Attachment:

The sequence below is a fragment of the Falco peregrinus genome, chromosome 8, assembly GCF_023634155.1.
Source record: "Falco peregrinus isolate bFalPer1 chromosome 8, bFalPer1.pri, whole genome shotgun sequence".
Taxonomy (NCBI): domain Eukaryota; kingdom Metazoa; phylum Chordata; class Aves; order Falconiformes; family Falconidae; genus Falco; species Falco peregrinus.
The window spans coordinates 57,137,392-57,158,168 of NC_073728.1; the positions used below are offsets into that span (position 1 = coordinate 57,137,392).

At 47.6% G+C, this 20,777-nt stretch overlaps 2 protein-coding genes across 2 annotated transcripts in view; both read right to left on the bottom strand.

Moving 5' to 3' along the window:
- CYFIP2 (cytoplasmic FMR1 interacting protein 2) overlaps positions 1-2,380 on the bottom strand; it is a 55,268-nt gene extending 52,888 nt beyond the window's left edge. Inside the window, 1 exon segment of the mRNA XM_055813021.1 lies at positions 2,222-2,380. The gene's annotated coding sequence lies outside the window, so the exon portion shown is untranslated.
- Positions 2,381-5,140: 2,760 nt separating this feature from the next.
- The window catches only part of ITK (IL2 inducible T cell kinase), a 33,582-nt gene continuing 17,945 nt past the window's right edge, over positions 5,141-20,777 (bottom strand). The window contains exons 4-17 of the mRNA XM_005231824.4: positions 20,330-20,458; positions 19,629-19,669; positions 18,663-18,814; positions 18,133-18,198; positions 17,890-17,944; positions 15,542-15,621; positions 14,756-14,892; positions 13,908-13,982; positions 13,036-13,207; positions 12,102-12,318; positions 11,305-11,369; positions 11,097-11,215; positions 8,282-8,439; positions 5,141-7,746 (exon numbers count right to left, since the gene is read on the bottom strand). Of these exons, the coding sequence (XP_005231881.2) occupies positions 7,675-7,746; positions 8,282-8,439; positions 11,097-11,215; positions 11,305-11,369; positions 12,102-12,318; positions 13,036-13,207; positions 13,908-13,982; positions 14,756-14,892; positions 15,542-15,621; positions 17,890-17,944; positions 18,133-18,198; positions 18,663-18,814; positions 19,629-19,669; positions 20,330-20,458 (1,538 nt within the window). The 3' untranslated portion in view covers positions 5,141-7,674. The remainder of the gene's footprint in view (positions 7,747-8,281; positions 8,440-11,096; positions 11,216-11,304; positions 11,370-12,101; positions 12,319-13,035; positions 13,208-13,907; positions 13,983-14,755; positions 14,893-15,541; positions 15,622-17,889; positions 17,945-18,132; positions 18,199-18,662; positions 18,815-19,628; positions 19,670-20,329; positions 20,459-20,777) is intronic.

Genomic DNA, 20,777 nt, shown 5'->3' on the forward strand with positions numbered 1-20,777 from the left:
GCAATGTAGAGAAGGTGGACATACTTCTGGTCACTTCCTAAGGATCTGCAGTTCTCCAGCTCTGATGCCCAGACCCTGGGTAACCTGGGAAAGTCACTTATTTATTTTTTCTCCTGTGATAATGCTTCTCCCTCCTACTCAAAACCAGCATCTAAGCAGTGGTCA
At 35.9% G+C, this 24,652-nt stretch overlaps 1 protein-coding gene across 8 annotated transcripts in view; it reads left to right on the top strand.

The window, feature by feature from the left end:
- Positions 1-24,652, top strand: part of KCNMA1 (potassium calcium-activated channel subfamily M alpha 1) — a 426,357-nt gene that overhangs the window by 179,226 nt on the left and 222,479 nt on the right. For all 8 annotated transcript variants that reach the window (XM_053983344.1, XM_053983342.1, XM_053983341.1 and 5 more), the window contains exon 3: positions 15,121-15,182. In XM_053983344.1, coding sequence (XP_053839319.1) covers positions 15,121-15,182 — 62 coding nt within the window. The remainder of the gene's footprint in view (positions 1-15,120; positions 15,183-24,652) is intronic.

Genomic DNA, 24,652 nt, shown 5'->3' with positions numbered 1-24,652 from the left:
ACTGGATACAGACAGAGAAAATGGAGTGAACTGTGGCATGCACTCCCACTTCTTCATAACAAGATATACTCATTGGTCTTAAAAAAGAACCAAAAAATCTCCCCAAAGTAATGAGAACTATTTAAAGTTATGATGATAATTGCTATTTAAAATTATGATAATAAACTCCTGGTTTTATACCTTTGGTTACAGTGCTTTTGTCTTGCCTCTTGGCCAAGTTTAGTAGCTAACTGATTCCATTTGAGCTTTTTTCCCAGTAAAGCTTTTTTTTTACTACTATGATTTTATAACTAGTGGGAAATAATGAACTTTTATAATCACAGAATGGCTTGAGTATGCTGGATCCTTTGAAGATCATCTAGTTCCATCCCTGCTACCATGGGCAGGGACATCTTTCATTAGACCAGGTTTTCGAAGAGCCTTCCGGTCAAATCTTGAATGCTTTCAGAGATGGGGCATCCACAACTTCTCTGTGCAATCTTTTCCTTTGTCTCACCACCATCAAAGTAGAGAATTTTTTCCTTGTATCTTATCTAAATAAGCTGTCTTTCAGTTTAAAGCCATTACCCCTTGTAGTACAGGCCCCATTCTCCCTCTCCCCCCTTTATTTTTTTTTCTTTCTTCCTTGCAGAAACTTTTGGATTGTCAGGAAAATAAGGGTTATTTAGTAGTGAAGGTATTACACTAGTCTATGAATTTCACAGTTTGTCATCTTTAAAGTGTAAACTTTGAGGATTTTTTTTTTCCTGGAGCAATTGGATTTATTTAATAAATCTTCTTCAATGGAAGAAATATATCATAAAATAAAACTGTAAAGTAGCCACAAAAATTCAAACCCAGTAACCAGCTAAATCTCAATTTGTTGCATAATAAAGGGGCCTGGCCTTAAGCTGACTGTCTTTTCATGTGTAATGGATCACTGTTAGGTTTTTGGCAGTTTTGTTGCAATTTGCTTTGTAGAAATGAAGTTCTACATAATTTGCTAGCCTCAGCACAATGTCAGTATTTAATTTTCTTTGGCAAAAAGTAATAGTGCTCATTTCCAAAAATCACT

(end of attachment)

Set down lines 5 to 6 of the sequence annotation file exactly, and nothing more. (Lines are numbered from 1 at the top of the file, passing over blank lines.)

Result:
At 47.6% G+C, this 20,777-nt stretch overlaps 2 protein-coding genes across 2 annotated transcripts in view; both read right to left on the bottom strand.

Moving 5' to 3' along the window: